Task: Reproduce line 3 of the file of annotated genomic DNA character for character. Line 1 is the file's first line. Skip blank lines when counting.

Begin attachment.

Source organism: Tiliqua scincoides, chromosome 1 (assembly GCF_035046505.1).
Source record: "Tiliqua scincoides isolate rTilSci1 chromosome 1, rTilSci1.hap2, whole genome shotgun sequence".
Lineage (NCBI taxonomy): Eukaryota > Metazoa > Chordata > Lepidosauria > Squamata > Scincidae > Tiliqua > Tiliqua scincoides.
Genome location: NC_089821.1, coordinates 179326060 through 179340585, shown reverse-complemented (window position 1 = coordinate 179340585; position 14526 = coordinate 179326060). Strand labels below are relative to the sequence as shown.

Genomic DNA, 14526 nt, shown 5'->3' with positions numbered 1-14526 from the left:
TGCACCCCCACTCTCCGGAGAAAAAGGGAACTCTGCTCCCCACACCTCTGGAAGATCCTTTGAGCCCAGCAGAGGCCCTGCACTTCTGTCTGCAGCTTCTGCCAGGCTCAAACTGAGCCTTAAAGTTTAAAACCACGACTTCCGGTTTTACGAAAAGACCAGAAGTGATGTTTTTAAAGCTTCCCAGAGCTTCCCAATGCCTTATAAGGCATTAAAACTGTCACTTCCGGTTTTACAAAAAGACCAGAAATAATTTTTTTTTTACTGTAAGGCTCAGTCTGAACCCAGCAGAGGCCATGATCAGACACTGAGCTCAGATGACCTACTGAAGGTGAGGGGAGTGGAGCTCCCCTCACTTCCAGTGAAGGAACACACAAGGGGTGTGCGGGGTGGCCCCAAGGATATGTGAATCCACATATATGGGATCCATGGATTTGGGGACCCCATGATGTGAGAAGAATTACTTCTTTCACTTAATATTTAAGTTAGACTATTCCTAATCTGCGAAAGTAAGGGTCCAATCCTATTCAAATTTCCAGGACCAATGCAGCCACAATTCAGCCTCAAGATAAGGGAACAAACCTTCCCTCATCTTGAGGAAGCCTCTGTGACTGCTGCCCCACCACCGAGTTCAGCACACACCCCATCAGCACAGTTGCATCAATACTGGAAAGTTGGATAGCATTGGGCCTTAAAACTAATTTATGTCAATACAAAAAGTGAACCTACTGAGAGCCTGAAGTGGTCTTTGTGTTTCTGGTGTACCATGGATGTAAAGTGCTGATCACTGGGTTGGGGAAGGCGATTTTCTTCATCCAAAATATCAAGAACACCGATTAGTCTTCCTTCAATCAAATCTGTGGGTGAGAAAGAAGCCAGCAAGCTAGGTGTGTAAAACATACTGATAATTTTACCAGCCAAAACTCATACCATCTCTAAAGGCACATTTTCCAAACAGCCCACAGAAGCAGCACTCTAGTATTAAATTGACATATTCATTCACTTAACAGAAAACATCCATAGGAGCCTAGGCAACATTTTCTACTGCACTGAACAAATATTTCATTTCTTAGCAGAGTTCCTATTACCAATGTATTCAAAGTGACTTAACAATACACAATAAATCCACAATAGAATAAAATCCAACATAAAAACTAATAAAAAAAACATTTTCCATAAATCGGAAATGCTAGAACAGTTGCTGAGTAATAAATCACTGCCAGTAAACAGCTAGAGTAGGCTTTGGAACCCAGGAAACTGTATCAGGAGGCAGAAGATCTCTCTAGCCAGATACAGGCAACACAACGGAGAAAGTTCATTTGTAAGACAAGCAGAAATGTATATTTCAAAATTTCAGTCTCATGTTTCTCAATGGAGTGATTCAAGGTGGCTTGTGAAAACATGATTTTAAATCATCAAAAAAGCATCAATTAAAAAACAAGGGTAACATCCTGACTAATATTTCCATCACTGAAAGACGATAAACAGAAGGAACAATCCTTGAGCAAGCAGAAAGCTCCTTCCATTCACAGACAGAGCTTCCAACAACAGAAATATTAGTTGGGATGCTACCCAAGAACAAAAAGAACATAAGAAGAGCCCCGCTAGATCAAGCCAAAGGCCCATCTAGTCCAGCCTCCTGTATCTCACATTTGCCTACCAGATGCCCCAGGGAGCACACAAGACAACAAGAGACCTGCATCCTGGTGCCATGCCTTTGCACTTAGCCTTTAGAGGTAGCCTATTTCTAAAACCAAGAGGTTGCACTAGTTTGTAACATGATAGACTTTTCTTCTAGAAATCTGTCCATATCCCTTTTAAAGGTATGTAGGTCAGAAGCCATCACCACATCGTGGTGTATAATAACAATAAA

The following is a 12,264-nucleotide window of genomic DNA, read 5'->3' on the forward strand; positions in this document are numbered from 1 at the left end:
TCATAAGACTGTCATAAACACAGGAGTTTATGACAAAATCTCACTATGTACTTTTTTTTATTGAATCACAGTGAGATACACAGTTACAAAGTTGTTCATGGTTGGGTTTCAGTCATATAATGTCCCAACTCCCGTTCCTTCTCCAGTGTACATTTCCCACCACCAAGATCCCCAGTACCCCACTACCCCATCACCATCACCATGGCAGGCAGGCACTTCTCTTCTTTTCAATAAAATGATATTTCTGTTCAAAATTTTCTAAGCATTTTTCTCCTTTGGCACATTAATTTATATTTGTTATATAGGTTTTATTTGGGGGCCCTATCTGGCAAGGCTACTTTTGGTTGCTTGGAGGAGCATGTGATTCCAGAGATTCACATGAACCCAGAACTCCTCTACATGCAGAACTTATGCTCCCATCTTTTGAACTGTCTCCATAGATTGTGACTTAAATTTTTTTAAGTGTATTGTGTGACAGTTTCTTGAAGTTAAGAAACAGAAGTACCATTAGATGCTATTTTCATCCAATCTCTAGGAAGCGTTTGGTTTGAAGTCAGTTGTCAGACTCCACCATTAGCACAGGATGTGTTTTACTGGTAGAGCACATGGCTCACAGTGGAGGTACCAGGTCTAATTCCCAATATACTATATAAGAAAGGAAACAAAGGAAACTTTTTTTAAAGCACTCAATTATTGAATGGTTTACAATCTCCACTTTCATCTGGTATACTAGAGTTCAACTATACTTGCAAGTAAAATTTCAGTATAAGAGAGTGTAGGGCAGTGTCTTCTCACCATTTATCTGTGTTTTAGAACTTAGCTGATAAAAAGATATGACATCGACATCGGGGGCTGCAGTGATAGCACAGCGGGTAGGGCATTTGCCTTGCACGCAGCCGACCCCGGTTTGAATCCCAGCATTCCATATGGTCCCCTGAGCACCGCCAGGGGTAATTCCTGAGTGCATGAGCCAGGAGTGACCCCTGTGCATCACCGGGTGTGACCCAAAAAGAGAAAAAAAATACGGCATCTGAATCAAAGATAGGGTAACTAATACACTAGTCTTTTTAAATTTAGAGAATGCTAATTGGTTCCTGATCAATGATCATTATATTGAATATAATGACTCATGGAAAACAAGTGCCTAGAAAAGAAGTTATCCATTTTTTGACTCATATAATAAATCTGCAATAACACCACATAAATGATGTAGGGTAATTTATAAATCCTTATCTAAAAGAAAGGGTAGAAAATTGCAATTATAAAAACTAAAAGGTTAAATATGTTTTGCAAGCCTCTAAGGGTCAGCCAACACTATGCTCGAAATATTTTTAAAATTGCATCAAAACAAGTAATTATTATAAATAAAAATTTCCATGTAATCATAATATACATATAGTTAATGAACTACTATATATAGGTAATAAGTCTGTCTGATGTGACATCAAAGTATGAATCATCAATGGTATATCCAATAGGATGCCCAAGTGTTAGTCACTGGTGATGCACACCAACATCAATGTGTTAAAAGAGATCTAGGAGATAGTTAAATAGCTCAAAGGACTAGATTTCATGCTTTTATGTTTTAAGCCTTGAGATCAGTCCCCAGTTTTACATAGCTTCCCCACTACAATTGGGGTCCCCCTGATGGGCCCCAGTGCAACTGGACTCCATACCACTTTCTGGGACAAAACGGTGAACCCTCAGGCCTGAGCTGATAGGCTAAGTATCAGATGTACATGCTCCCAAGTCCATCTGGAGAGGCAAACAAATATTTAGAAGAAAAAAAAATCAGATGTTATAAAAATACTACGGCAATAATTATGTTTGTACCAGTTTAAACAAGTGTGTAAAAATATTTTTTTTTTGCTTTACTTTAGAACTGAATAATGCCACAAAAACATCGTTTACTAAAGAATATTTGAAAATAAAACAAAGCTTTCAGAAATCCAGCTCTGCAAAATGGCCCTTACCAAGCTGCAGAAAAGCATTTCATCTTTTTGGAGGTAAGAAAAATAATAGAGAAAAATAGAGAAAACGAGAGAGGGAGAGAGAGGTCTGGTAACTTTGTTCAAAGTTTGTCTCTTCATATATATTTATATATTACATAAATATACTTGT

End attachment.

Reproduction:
Lineage (NCBI taxonomy): Eukaryota > Metazoa > Chordata > Lepidosauria > Squamata > Scincidae > Tiliqua > Tiliqua scincoides.